More schedule price lifts, as October heralds the start of the predicted undersupplied chilled Christmas trade, but processors do warn once this period passes, prices will reduce.
One company has revealed season volume premiums that reward loyalty, as the predicted lower lamb numbers born will increase competition and reduce poor pricing transparency of the past.
The heavy rains that hit Gisborne, the foothills of Hawkes Bay and Marlborough will have done some damage to lamb survival but has alleviated any short term soil moisture problems, and those areas should now be able to build some feed momentumn into the still forecast El Nino summer.
The issue nationally seems to be below average temperatures, with most of the South island and higher parts of the North held back by the cold, and this will surely slow this seasons lamb growth which is a barrier to achieving numbers for the Christmas chilled market.
Roadshows are revealing the detail of the Silver Fern Farms / Mayling deal which most are viewing positively, after assurances the Chinese partners are not wanting to dominate, and that they seek to implement a growth strategy of value added products processed in New Zealand, with the plan.
Alliance announces the start of the $25 million PGP programme for lamb with similar goals more products from lamb, and both big Co-Operatives reveal they have installed robotic meat cutting technology to improve the efficiency in some of their plants.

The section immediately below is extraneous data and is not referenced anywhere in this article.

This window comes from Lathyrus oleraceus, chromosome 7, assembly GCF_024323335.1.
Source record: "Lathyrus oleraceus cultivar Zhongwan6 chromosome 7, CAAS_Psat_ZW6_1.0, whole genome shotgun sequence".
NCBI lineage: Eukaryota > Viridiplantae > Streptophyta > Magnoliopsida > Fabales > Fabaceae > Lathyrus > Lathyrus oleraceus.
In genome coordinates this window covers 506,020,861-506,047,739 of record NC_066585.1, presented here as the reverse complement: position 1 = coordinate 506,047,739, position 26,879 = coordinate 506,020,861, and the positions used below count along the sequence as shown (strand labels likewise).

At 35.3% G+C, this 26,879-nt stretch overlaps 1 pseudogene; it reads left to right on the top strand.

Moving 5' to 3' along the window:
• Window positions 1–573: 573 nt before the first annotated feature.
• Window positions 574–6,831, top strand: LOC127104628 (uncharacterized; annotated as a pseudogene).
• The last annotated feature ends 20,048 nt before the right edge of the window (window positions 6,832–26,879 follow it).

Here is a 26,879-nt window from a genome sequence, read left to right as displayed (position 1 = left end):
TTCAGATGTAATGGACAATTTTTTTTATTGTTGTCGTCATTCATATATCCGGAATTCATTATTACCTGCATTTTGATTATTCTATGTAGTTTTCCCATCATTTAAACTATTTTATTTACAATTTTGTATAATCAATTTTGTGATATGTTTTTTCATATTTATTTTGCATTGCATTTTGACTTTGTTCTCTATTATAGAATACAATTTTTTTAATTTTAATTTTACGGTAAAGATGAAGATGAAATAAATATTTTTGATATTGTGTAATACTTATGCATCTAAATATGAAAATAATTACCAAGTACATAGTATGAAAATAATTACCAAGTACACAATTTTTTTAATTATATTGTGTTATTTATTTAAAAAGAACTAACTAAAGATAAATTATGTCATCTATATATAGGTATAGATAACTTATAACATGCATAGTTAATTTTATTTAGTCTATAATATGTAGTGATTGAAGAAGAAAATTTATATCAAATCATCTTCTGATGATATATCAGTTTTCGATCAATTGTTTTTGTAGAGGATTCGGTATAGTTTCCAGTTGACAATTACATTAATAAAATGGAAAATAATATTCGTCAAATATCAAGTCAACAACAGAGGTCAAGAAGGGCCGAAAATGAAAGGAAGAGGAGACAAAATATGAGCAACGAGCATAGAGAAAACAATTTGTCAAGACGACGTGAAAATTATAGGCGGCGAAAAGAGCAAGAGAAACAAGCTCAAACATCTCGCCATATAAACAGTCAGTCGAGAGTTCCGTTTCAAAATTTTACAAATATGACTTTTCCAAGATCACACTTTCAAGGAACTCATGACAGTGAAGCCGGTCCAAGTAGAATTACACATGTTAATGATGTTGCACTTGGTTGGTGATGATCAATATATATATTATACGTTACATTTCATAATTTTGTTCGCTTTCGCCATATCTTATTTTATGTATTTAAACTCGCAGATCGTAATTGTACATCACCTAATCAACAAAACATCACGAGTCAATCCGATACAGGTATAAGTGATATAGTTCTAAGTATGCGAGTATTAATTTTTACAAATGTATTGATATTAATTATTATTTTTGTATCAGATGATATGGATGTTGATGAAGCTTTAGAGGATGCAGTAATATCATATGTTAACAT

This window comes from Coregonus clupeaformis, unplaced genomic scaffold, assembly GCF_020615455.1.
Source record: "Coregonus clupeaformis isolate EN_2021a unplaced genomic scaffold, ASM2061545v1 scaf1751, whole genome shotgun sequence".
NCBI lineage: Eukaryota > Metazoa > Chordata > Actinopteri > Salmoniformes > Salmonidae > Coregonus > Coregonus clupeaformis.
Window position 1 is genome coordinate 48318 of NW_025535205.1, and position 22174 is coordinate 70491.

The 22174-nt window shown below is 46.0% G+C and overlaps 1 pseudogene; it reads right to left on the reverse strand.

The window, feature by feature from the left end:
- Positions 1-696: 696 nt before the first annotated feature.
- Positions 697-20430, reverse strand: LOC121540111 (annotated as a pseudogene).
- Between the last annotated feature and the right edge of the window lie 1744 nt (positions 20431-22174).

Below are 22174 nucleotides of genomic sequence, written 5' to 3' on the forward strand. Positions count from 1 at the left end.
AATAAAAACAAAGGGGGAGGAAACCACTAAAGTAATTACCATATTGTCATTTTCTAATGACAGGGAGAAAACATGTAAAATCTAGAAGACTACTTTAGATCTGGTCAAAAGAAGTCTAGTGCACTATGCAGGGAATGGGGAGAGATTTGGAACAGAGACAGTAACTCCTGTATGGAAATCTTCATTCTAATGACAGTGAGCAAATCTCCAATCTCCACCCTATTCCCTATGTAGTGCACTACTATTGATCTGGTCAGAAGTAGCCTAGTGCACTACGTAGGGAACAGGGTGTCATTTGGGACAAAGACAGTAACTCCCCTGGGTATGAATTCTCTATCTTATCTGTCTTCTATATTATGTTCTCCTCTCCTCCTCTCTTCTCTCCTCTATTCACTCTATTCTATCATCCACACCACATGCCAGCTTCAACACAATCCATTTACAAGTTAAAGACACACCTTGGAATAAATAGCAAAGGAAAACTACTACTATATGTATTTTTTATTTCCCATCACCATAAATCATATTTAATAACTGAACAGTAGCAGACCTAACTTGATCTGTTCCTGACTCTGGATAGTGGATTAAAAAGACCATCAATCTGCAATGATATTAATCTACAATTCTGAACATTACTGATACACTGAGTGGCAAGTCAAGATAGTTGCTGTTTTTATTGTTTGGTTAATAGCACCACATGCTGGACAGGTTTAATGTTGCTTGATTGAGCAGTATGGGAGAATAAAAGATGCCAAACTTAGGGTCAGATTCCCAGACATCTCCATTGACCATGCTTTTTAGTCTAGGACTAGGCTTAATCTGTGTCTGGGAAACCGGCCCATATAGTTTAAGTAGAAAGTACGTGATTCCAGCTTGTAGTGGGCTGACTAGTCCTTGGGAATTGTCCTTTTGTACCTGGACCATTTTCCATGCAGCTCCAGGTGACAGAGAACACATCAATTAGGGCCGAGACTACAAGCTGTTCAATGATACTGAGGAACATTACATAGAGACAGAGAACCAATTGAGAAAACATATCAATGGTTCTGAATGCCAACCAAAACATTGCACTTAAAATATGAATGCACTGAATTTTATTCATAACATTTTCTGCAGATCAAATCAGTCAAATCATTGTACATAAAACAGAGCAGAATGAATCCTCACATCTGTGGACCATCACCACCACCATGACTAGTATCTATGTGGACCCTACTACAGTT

This weeks South Island auction saw values remain steady on an easing currency, although crossbred wools lifted slightly but merino and mid micron fibre prices eased.
Crossbred hogget wools are much sought after, and at the finer micron end have reached unprecedented highs and encourage wool farmers to take extra care in wool preparation and presentation.
Manufacturing, Prime cow and Bull beef values have shown the affects of individual beef quota management, with some companies reducing schedules and some lifting, and large differences reflect the circumstances.
The US market is easing for manufacturing beef but fortunately for farmers some of this drop is being masked by a weaker NZD against the US, and in a u turn driven by shortages, Indonesia relaxed its restrictions on imports of beef from New Zealand.
Prime schedules remain steady, kept in place by a shortage of supply and demand for chilled product and a growing market in China.
Volumes of beef slaughtered are estimated to fall this year as the dairy sector improves, and farmers choose to re-populate their herds in response to improving profits in the sector.
Chief Executive of Beef and Lamb NZ Scott Champion, has announced he will step down from that position after seven years leading that organisation, and he will be remembered for recreating a more farmer focused group.
Some more lifts in venison schedules this week but signs prices maybe peaking as levels are now $50 per animal ahead of last year, and reaching values sure to encourage reinvestment in females.
There is about six more weeks of chilled production to come, and the skills of autumn and winter feeding management will be returned with numbers of yearling deer at target weights available for slaughter this spring.
Weather issues in some of the major velvet growing areas has seen some animals slower to cast buttons than the norm, but warmer spring weather to come will soon see the spectacular annual growth of this healthy food product.